March 15, 1992: Eligible for post-season play for the first time in three years, Kentucky dominates Alabama, 80-54, to take its 16th SEC Tournament championship.
March 28, 1992: In what many call the best NCAA Tournament game ever, Kentucky takes defending NCAA champion Duke into overtime in the East Regional finals in Philadelphia. A last-second shot by Christian Laettner sends Duke to the Final Four. It is Cawood Ledford's last game as the "Voice of the Wildcats."
April 3, 1993: Kentucky faces Michigan in the NCAA semifinals, marking UK's 10th Final Four appearance. An 81-78 overtime loss to the Wolverines ends Kentucky's season at 30-4 and is All-American Jamal Mashburn's last game at UK.
Feb. 15, 1994: Trailing by 31 points with 15:34 remaining at LSU, the Wildcats pull off a Mardi Gras miracle. Connecting on 11 three-pointers and outscoring LSU 62-27 during the final 15:34, UK storms back to a 99-95 victory.
April 1, 1996: After avenging an early-season loss to UMass with a win in the NCAA semifinals two days before, UK squashes a late Syracuse rally to win its sixth national title, 76-67.
March 31, 1997: Despite losing its star, Derek Anderson, to a knee injury on Jan. 18, UK returns to defend its NCAA title in the national championship game, falling in overtime to Arizona, 84-79. It would be the final game with Rick Pitino as coach.
May 6, 1997: Pitino announces his resignation to coach the Boston Celtics.
May 12, 1997: UK Athletics Director C.M. Newton introduces Orlando "Tubby" Smith as head coach. He is the first African-American men's head basketball coach at UK.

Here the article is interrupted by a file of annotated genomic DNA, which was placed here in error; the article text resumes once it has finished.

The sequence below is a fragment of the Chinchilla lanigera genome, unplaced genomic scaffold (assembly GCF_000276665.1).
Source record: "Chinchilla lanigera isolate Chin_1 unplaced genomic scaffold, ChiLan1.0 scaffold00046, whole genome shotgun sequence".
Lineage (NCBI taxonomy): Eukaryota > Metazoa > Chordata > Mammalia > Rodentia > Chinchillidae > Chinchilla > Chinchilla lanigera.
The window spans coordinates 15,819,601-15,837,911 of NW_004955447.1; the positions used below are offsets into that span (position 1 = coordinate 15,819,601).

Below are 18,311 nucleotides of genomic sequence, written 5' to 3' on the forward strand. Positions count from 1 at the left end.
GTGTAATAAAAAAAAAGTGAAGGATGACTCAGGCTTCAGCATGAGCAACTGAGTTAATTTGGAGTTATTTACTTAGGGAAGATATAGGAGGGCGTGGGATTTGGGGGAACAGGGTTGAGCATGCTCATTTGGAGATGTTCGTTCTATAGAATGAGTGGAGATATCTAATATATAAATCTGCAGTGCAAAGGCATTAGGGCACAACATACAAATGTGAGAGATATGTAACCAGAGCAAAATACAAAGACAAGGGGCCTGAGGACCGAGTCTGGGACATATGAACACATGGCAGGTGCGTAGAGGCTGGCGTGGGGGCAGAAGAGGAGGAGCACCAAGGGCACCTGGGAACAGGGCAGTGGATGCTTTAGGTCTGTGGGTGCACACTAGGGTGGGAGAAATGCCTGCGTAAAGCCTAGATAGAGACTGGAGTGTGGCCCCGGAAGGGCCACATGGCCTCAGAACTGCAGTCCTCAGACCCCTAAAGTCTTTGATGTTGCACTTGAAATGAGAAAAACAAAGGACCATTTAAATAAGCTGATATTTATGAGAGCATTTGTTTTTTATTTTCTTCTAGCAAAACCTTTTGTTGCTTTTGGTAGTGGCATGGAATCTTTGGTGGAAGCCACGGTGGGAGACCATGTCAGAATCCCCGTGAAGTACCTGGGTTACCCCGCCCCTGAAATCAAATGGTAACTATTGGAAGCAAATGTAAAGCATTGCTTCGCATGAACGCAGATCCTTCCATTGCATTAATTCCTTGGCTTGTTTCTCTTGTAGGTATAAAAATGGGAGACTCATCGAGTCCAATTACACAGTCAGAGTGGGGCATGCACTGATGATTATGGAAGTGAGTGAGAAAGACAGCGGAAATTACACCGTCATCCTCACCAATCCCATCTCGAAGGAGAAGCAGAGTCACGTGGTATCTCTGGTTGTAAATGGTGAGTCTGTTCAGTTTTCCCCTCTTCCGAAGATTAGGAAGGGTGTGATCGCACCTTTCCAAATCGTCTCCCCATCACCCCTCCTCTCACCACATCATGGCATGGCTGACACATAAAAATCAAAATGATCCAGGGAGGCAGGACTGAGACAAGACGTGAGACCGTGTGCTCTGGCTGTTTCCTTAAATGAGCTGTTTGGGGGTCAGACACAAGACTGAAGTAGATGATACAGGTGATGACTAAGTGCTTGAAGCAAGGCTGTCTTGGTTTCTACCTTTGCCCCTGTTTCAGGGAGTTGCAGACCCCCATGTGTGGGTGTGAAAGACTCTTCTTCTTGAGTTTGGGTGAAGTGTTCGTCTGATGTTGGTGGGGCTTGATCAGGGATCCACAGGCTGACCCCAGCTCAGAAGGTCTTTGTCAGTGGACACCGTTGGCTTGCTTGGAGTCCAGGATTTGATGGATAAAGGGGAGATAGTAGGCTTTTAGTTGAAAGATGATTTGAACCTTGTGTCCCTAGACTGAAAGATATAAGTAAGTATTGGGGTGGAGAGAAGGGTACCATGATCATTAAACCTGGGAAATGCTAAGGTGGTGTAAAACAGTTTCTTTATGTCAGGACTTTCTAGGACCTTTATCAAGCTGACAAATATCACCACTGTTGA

March 22, 1998: In one of the most anticipated matchups of the NCAA Tournament, UK roars back from a 17-point deficit with 9:38 remaining to defeat Duke, 86-84. The victory advances the Wildcats to their third straight Final Four.
March 30, 1998: The "Comeback Cats" rally from a 10-point halftime deficit to defeat Utah, 78-69, winning UK's second national title in three years, and its seventh overall.
March 21, 2001: Pitino accepts the head coaching job at UK's archrival, Louisville.
Sept. 5, 2001: After a lengthy illness, Cawood Ledford dies at his home near Harlan. The legendary radio "Voice of the Wildcats" called UK football and men's basketball games for 39 years.
Feb. 4, 2003: Florida comes to Rupp Arena 14-0 and ranked No. 1 in the nation for the first time ever. The Cats obliterate the Gators 70-55.
March 16, 2003: Kentucky beats Mississippi State 64-57 in the SEC Tournament finals to complete a perfect 19-0 record in conference play.
March 22, 2007: After 10 years, 263 wins and an NCAA title, Smith resigns as Kentucky coach to become the head man at Minnesota.
April 6, 2007: With a Memorial Coliseum pep rally, Texas A&M's Billy Gillispie is introduced as the new head coach at Kentucky.
May 16, 2007: McDonald's All-America forward Patrick Patterson turns down Florida and Duke to sign with Kentucky.
Nov. 7, 2007: Gillispie's second game as UK head coach is a stunner: Gardner-Webb 84, Kentucky 68.
Feb. 12, 2008: Kentucky loses 93-52 at Vanderbilt, the Cats' worst loss in SEC history.
Nov. 14, 2008: Kentucky opens Gillispie's second season by losing to visiting VMI, 111-103.
Jan. 13, 2009: Jodie Meeks scores 54 points to break Dan Issel's single-game UK scoring record (53) as Kentucky beats Tennessee 90-72.
March 15, 2009: With a 20-13 record, Kentucky is left out of the NCAA Tournament for first time since 1991.
March 27, 2009: Kentucky fires Gillispie (40-27 in two years at UK).
April 1, 2009: Kentucky hires Memphis Coach John Calipari to replace Gillispie.
May 19, 2009: Ballyhooed point guard prospect John Wall signs with Kentucky, joining lavishly praised recruits DeMarcus Cousins and Eric Bledsoe in picking UK since the hiring of Calipari.
Nov. 13, 2009: Kentucky beats Morehead State 75-59 to win Calipari's first game at UK.
Dec. 21, 2009: Kentucky becomes the first college basketball program to win 2,000 games.
SOURCES: UK; KET; The Winning Tradition: A History of Kentucky Wildcat Basketball, by Nelli and Nelli; A Legacy of Champions, by Rick Bozich, Pat Forde, C. Ray Hall and Mark Woods; Herald-Leader writer Mark Story.